Your houseplants aren’t immune to life-threatening challenges during the winter, even though they live in a temperature-controlled climate. Indoor plants, whether they are year-round houseplants or plants you brought indoors to over-winter, can be affected by several winter stress factors, including temperatures that fluctuate from daytime heat to evening chill, dry air, and short days that reduce the amount of light they receive. Keep your houseplants thriving by modifying their care during the cooler months of the year.
Tools and Supplies You May Need
The supplies you’ll need for winter houseplant care will vary depending on your environment, but may include any or all of these:
- Room humidifier
- Watering can
- Supplemental grow lights (if needed)
- Soil Meter
Before Getting Started
Different plant species can vary considerably in their winter care needs, so always do a little research to learn the particular needs of your plants. The following tips offer a good general guideline, but the precise needs of an amaryllis or poinsettia, for example, will be different from a rapidly climbing pothos or a potted geranium plant that’s coming indoors for the winter.
In general, try to mimic the winter conditions of the regions where the species are native. For example, plants originating in the jungle tropics, where there is little difference between conditions in winter and summer, often do not have the same dormant period as plants originating in more temperate zones. While there are some general guidelines, remember that the goal is always to mimic the plant’s natural outdoor winter habitat to the degree that you can.
Adjust Your Watering Routine
Keep in mind that different plants have different water needs. It might sound counterintuitive, but some indoor plants need less water during the winter. Drought-tolerant plants such as cacti, succulents, snake plants and other thick leaf plants might not need watering at all. Many tropicals plants on the other hand, should be thoroughly drenched once a week during the winter, until you see the water coming out into its tray.
A soil meter is a great indicator you can use to measure when your plants needs water. It penetrates the soil deeper and will give you a more accurate moisture reading of the soil.
Do not use cold water to water your houseplants. Use water that is about room temperature to avoid shocking the plant’s roots. Tap water can get very cold in some winter climates, so let the water sit for several hours before watering your plants.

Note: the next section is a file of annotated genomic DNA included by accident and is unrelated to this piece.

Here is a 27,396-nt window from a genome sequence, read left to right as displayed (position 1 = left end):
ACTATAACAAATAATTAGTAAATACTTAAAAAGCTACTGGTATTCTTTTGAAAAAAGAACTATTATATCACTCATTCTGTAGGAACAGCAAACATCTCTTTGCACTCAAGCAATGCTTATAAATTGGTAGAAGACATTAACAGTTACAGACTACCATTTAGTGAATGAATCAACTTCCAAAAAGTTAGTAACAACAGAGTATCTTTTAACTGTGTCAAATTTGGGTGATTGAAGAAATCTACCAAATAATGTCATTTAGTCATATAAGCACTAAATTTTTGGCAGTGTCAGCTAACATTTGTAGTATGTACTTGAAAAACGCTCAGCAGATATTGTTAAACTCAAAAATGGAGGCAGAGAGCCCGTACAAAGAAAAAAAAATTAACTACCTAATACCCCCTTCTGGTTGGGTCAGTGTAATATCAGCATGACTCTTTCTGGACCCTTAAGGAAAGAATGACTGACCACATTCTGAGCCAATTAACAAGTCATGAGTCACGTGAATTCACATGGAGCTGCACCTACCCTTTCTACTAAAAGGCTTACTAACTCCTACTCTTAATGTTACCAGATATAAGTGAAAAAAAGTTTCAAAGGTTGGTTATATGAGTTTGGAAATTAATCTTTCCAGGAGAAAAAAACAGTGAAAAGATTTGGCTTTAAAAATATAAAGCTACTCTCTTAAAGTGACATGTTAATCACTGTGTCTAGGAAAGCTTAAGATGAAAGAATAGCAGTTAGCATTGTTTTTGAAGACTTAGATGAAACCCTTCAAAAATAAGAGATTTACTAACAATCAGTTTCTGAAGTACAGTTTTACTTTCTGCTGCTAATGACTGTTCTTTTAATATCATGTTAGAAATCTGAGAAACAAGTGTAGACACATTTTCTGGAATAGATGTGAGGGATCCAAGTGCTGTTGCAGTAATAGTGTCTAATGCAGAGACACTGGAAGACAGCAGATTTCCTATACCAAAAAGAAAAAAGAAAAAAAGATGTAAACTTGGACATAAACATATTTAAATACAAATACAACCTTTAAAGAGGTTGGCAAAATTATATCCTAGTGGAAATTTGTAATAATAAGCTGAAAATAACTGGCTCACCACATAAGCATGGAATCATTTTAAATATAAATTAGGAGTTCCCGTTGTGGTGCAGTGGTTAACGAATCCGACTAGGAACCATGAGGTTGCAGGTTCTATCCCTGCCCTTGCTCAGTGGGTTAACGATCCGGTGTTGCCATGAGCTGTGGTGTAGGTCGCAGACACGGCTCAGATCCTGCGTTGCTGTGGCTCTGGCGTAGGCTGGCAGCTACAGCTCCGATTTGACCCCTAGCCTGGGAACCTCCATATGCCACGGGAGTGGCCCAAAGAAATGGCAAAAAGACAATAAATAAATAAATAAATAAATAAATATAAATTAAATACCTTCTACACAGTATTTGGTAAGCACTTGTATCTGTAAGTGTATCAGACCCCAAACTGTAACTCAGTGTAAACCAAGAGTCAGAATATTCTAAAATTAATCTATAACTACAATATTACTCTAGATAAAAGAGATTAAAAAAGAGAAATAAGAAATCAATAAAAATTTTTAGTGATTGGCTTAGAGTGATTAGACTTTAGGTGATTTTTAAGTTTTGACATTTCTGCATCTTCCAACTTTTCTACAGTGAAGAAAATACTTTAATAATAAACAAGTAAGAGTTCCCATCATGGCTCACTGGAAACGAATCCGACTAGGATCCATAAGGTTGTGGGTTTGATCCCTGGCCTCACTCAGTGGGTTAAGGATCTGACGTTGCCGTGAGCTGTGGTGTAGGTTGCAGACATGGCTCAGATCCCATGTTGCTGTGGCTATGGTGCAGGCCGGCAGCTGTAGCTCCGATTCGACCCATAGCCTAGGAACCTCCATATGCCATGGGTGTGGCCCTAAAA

Alter Humidity Levels
Low humidity levels can be the biggest hurdle that houseplants must overcome during winter. The humidity level in heated homes can drop to 10 to 20 percent in winter, and plants prefer a level closer to 50 percent. Start by clustering your plants in groups. Plants naturally release water through their leaves by transpiring, so grouping them together will put that moisture to good use. Bathrooms and kitchens are the best rooms to congregate your plants because they absorb moisture from showers and cooking activities.
If you have a humidifier in your home, move your plants to a spot where they will enjoy its benefits. A humidifier on its own does not provide everything your plants need, but is helpful in coordination with other measures.
Pay Attention to Temperature
Most plants, like people, are comfortable in daytime temperatures between 65 to 75 degrees Fahrenheit and nighttime temps above 50 degrees Fahrenheit. To provide that for your plants, keep them away from both cold drafts and sources of heat such as radiators, ovens, fireplaces and electronic devices. Fluctuations in temperature can kill houseplants just as easily as prolonged periods of heat or cold.
Follow the Sun
Not only are there fewer hours of sunlight during winter, but the rays also come in at a lower angle. You might need to relocate your houseplants to a brighter spot or even add supplemental light. A good spot is a south- or west-facing window that remains sunny all day. However, don’t move plants too close to a frosty window because they might get a draft.
Rotate the pots about a 1/4 turn whenever you water your plants. This ensures that all sides of the plant receive some sun and grow evenly, rather than some branches stretching to reach the light.
Layers of dust on plant leaves can also reduce the amount of light they receive. Wiping down leaves with a damp cloth will remove this dust and allow the plants better access to light during the winter.
In locations where winter sun is nearly absent in winter and plants must get most of their light from supplemental lighting, they will need to be exposed to the grow lights for longer periods. If a plant requires six hours of direct sunlight, it may need as much as 12 or 14 hours of supplemental light to give it an equal amount of energy. Grow lights are considerably less intense than direct sunlight, so plants need longer exposure to receive adequate energy.
Put Your Houseplants on a Diet
Most houseplants don’t need any fertilizer in winter because they are not growing as actively. Feeding them now will just upset their natural cycle, so stop feeding until early spring. When you start to see signs of new growth or the existing leaves appear to be greening up, resume fertilizing to give them a boost for the growing season. Some tropical plants, especially vining climbers or trailers, grow quite actively all winter long, and these may still require some feeding, though usually at reduced rates.
For information on how to care for a specific plant, please visit the Houseplants department of your local Adams store. Our experts will provide advice on what your plant needs all year long.
Information courtesy of TheSpruce.com